On May 28, 2003, the Consumer Electronics Association published standard CEA-2006, “Testing & Measurement Methods for Mobile Audio Amplifiers.” This “voluntary” standard advocates a uniform method for determining an amplifier’s RMS power and signal-to-noise ratio. Using 14.4 volts, RMS watts are measured into a 4-ohm impedance load at 1 percent Total Harmonic Distortion (THD) plus noise, at a frequency range (for general purpose amplifiers) of 20 Hz to 20,000 Hz. Signal-to-Noise ratio is measured in weighted absolute decibels (dBA) at a reference of 1 watt into 4 ohms. This applies to both external amplifiers and the amplifiers within in-dash receivers.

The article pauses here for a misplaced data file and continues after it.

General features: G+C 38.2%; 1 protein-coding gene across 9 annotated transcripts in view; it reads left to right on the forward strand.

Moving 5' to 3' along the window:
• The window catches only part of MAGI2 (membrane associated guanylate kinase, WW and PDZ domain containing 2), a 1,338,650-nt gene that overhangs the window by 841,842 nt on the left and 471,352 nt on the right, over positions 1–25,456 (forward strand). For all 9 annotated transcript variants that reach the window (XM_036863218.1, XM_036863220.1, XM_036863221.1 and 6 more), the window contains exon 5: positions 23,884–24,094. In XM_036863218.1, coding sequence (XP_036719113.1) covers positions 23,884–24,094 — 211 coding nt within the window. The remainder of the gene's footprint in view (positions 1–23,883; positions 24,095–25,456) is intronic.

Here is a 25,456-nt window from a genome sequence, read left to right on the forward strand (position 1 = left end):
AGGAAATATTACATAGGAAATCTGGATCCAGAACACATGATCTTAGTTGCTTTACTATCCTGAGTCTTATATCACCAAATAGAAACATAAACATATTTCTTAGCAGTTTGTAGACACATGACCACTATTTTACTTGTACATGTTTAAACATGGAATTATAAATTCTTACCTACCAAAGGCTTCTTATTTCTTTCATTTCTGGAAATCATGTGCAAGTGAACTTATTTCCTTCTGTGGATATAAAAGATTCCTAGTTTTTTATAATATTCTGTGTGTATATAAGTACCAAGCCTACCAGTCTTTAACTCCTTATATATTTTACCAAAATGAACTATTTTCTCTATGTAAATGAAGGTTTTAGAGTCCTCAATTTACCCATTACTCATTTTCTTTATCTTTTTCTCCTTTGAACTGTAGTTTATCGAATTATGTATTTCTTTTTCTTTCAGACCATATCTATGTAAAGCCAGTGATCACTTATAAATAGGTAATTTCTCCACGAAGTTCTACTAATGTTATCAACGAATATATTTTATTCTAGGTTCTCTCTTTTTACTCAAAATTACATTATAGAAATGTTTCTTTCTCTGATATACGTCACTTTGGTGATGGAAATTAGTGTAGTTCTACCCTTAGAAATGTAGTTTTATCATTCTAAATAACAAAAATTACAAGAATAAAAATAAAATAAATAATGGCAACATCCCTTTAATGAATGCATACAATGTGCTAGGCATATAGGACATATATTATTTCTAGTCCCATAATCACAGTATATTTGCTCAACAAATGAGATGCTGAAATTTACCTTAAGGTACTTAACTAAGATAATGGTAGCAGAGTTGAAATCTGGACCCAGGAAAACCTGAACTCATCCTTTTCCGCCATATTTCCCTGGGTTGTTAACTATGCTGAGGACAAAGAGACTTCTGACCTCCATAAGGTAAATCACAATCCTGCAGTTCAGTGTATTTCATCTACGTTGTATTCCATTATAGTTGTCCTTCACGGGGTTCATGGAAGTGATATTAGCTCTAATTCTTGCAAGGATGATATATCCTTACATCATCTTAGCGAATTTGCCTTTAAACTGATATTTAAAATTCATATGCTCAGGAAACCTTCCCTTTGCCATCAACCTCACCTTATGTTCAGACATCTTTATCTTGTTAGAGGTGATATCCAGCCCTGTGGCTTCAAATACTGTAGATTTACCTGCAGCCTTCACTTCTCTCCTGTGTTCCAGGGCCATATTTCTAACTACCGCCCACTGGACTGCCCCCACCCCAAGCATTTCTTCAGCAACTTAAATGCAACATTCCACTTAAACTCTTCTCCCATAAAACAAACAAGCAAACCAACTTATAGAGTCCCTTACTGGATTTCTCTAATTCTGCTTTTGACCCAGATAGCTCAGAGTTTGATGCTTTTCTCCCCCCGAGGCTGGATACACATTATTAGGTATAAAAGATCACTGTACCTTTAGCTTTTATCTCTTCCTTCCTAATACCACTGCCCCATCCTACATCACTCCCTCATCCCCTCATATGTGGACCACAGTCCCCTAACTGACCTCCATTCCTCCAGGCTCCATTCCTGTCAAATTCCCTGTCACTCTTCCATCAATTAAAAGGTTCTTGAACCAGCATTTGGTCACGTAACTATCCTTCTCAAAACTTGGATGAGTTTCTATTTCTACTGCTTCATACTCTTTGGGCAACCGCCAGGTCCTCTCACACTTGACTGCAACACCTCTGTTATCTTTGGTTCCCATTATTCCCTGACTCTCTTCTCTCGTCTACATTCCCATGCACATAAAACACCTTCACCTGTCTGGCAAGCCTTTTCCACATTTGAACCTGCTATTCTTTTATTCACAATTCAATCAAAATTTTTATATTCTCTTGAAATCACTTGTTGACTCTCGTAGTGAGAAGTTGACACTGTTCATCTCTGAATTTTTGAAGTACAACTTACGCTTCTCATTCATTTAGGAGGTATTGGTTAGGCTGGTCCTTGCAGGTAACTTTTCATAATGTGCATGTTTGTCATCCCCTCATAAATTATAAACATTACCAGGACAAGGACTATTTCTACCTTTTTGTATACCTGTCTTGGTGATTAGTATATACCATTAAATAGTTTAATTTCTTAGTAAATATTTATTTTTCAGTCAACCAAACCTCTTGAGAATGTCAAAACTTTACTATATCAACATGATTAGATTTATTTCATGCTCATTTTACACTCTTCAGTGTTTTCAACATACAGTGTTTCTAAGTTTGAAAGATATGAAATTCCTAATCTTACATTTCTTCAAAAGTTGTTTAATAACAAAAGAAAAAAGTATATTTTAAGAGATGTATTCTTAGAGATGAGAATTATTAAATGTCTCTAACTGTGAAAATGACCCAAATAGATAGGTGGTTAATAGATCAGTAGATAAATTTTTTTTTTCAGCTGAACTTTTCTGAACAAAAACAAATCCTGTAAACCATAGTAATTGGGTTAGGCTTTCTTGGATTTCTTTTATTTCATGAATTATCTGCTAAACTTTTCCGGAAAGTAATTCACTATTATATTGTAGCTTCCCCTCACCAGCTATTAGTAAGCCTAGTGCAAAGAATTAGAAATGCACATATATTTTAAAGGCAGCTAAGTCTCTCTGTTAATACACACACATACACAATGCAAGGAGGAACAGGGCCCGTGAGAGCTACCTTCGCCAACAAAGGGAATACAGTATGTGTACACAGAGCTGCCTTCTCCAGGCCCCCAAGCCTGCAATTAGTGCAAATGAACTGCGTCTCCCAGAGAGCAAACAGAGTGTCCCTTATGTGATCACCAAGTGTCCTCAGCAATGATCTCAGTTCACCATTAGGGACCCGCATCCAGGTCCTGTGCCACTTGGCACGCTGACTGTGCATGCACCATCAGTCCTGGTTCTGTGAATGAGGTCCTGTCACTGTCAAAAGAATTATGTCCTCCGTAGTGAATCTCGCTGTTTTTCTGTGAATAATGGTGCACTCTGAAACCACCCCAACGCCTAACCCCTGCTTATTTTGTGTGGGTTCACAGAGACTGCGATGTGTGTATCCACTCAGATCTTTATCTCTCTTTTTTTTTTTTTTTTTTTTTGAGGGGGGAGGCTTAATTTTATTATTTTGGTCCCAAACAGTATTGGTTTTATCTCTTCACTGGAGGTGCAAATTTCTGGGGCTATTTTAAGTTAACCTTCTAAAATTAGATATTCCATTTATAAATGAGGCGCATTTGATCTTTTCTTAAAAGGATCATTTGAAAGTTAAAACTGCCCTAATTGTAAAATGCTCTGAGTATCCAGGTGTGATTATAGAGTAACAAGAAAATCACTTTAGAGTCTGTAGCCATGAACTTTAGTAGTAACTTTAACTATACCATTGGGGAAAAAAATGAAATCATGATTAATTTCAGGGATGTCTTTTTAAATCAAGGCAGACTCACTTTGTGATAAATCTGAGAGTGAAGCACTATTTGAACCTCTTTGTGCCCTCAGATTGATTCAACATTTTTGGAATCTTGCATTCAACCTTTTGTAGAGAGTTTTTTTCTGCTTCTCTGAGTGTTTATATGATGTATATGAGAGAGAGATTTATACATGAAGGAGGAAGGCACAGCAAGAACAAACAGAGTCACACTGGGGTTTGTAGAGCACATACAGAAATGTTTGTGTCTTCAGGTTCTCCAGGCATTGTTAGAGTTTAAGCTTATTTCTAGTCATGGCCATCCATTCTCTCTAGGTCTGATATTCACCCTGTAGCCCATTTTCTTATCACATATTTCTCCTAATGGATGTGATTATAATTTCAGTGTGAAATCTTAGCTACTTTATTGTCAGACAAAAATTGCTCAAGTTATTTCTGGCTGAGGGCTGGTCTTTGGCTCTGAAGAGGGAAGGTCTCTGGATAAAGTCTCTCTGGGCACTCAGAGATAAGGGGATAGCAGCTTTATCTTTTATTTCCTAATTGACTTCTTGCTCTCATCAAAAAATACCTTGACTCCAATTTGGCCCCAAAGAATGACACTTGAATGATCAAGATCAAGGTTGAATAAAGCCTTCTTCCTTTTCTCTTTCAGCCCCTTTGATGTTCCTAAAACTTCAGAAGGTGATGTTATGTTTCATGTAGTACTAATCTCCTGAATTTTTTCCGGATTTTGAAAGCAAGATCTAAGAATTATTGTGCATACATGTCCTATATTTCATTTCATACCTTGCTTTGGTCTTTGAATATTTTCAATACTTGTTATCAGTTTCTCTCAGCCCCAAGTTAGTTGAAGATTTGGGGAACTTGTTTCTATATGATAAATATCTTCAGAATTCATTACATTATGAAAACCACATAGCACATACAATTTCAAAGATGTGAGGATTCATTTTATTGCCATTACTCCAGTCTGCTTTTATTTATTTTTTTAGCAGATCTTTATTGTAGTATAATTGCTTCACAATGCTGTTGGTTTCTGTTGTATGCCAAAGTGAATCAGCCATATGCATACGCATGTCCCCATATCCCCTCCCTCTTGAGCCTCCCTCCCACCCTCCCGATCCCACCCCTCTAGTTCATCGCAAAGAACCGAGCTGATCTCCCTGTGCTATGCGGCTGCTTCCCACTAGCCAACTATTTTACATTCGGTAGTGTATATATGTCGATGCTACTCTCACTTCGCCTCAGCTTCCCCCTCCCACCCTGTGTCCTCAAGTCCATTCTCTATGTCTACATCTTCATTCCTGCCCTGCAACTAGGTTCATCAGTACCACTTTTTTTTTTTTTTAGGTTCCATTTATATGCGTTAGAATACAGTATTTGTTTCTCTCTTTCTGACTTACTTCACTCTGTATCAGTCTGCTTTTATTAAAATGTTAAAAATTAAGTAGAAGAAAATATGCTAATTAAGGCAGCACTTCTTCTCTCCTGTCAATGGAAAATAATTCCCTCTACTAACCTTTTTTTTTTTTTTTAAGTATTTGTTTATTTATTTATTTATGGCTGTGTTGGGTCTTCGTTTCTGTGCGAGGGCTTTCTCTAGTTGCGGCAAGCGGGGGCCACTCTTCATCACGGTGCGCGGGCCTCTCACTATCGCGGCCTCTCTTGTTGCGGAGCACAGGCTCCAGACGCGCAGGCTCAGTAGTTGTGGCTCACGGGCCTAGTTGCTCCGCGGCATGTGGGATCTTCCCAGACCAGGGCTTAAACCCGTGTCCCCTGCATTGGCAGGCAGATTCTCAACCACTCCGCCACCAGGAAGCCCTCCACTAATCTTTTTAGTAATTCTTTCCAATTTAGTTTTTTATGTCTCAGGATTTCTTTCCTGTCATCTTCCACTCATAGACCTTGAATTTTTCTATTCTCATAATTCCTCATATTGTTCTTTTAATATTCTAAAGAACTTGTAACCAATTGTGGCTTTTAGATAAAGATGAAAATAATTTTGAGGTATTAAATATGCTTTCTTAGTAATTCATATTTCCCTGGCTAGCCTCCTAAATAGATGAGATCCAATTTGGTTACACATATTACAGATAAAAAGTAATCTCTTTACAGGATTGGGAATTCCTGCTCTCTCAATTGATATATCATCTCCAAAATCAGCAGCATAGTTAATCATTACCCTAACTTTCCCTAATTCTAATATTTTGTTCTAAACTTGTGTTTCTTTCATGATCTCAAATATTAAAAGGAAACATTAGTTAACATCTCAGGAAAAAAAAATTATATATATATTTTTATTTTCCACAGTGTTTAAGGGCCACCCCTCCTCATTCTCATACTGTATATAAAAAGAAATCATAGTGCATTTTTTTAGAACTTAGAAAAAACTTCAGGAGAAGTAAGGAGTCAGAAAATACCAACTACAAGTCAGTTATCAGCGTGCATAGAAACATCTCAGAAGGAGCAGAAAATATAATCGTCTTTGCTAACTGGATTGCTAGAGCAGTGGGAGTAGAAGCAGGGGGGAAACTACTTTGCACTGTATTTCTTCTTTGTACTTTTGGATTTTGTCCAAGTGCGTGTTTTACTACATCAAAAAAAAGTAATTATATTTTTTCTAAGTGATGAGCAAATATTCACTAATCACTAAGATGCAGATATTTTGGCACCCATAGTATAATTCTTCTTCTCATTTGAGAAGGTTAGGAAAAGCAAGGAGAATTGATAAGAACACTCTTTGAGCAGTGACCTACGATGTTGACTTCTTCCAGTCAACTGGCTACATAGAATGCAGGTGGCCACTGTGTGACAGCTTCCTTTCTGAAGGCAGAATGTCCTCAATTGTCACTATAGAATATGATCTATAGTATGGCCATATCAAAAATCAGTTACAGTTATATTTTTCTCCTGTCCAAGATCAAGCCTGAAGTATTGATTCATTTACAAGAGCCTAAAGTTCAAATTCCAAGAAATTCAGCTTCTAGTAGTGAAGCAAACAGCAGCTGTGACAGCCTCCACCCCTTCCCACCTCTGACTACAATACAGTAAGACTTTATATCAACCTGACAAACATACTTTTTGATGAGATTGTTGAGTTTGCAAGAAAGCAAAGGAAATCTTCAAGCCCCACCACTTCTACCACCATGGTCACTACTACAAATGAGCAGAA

A speaker composed of larger cone for low range frequencies and a smaller cone or tweeter for higher frequencies aligned on the same axis. A crossover network is necessary to route the proper signals to each driver. These may be passive (usually included). If the speakers are bi-amplified, an active crossover will be used to route the proper range of frequencies to the respective amplifier channels.
A selective filter, which splits signals into different frequency bands that can be fed independently to separate speakers. A passive crossover filters signals after they have been amplified. An active crossover (more effective and flexible) filters signals before amplification, sending different signals to different amps.